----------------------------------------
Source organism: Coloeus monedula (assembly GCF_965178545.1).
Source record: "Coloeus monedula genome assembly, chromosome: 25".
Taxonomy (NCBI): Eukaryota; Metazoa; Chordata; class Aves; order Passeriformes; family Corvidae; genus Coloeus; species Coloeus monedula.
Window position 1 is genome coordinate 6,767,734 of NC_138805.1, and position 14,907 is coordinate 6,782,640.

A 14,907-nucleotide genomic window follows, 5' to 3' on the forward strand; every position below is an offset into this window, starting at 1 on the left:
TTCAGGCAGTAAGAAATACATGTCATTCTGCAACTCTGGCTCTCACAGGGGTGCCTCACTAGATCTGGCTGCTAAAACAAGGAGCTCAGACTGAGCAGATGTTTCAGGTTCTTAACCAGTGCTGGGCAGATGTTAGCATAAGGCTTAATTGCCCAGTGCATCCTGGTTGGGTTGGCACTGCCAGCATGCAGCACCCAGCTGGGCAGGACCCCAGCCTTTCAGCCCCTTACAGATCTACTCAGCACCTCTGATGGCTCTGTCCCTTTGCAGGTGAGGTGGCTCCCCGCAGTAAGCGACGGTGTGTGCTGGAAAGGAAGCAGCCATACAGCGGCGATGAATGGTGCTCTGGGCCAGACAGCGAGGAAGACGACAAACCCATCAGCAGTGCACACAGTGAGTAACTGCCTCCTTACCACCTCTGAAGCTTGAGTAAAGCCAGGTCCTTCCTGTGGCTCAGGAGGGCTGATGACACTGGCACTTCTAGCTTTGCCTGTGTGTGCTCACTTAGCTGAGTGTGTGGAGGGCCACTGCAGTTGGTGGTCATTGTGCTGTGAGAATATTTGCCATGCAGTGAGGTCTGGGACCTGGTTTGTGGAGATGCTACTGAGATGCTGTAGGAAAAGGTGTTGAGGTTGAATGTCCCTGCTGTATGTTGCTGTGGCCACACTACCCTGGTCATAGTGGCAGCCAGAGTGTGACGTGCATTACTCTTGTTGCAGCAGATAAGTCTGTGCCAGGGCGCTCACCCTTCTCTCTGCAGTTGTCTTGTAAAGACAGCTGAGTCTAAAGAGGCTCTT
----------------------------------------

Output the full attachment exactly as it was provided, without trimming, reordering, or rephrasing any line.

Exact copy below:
Source organism: Coloeus monedula (assembly GCF_965178545.1).
Source record: "Coloeus monedula genome assembly, chromosome: 25".
Taxonomy (NCBI): Eukaryota; Metazoa; Chordata; class Aves; order Passeriformes; family Corvidae; genus Coloeus; species Coloeus monedula.
Window position 1 is genome coordinate 6,767,734 of NC_138805.1, and position 14,907 is coordinate 6,782,640.

A 14,907-nucleotide genomic window follows, 5' to 3' on the forward strand; every position below is an offset into this window, starting at 1 on the left:
TTCAGGCAGTAAGAAATACATGTCATTCTGCAACTCTGGCTCTCACAGGGGTGCCTCACTAGATCTGGCTGCTAAAACAAGGAGCTCAGACTGAGCAGATGTTTCAGGTTCTTAACCAGTGCTGGGCAGATGTTAGCATAAGGCTTAATTGCCCAGTGCATCCTGGTTGGGTTGGCACTGCCAGCATGCAGCACCCAGCTGGGCAGGACCCCAGCCTTTCAGCCCCTTACAGATCTACTCAGCACCTCTGATGGCTCTGTCCCTTTGCAGGTGAGGTGGCTCCCCGCAGTAAGCGACGGTGTGTGCTGGAAAGGAAGCAGCCATACAGCGGCGATGAATGGTGCTCTGGGCCAGACAGCGAGGAAGACGACAAACCCATCAGCAGTGCACACAGTGAGTAACTGCCTCCTTACCACCTCTGAAGCTTGAGTAAAGCCAGGTCCTTCCTGTGGCTCAGGAGGGCTGATGACACTGGCACTTCTAGCTTTGCCTGTGTGTGCTCACTTAGCTGAGTGTGTGGAGGGCCACTGCAGTTGGTGGTCATTGTGCTGTGAGAATATTTGCCATGCAGTGAGGTCTGGGACCTGGTTTGTGGAGATGCTACTGAGATGCTGTAGGAAAAGGTGTTGAGGTTGAATGTCCCTGCTGTATGTTGCTGTGGCCACACTACCCTGGTCATAGTGGCAGCCAGAGTGTGACGTGCATTACTCTTGTTGCAGCAGATAAGTCTGTGCCAGGGCGCTCACCCTTCTCTCTGCAGTTGTCTTGTAAAGACAGCTGAGTCTAAAGAGGCTCTT